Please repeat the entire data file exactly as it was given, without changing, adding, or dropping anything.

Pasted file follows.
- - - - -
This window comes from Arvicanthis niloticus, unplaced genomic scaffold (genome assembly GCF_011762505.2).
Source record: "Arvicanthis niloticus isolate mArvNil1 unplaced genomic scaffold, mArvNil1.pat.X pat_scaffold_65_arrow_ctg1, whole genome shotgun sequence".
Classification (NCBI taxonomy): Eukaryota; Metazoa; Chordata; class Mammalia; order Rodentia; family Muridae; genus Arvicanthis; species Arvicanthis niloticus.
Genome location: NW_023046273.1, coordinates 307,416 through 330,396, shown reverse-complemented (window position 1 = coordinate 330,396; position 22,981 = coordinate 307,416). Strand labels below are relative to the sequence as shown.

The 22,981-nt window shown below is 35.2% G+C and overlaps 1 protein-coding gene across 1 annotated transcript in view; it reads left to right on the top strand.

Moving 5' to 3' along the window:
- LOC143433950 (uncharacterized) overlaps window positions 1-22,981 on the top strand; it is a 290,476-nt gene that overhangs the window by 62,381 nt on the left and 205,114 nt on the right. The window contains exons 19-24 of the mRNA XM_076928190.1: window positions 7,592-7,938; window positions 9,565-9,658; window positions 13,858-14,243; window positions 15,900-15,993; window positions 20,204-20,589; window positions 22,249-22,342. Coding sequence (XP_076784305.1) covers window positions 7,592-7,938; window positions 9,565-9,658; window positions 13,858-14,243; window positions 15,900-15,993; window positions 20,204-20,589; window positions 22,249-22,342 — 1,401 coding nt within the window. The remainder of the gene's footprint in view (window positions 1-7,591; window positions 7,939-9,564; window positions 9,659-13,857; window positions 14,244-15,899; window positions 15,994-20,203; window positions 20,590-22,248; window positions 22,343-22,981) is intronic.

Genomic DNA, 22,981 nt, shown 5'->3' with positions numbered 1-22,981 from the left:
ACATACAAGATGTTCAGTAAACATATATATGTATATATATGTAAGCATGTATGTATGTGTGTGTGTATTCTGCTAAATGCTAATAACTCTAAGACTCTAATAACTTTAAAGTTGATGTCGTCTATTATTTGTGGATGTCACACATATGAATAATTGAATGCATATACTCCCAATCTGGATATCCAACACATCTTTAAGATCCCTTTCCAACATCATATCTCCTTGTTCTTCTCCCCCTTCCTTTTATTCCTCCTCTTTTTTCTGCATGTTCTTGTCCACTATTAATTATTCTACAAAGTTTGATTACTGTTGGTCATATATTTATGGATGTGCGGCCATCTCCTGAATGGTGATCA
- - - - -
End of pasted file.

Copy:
This window comes from Arvicanthis niloticus, unplaced genomic scaffold (genome assembly GCF_011762505.2).
Source record: "Arvicanthis niloticus isolate mArvNil1 unplaced genomic scaffold, mArvNil1.pat.X pat_scaffold_65_arrow_ctg1, whole genome shotgun sequence".
Classification (NCBI taxonomy): Eukaryota; Metazoa; Chordata; class Mammalia; order Rodentia; family Muridae; genus Arvicanthis; species Arvicanthis niloticus.
Genome location: NW_023046273.1, coordinates 307,416 through 330,396, shown reverse-complemented (window position 1 = coordinate 330,396; position 22,981 = coordinate 307,416). Strand labels below are relative to the sequence as shown.

The 22,981-nt window shown below is 35.2% G+C and overlaps 1 protein-coding gene across 1 annotated transcript in view; it reads left to right on the top strand.

Moving 5' to 3' along the window:
- LOC143433950 (uncharacterized) overlaps window positions 1-22,981 on the top strand; it is a 290,476-nt gene that overhangs the window by 62,381 nt on the left and 205,114 nt on the right. The window contains exons 19-24 of the mRNA XM_076928190.1: window positions 7,592-7,938; window positions 9,565-9,658; window positions 13,858-14,243; window positions 15,900-15,993; window positions 20,204-20,589; window positions 22,249-22,342. Coding sequence (XP_076784305.1) covers window positions 7,592-7,938; window positions 9,565-9,658; window positions 13,858-14,243; window positions 15,900-15,993; window positions 20,204-20,589; window positions 22,249-22,342 — 1,401 coding nt within the window. The remainder of the gene's footprint in view (window positions 1-7,591; window positions 7,939-9,564; window positions 9,659-13,857; window positions 14,244-15,899; window positions 15,994-20,203; window positions 20,590-22,248; window positions 22,343-22,981) is intronic.

Genomic DNA, 22,981 nt, shown 5'->3' with positions numbered 1-22,981 from the left:
ACATACAAGATGTTCAGTAAACATATATATGTATATATATGTAAGCATGTATGTATGTGTGTGTGTATTCTGCTAAATGCTAATAACTCTAAGACTCTAATAACTTTAAAGTTGATGTCGTCTATTATTTGTGGATGTCACACATATGAATAATTGAATGCATATACTCCCAATCTGGATATCCAACACATCTTTAAGATCCCTTTCCAACATCATATCTCCTTGTTCTTCTCCCCCTTCCTTTTATTCCTCCTCTTTTTTCTGCATGTTCTTGTCCACTATTAATTATTCTACAAAGTTTGATTACTGTTGGTCATATATTTATGGATGTGCGGCCATCTCCTGAATGGTGATCA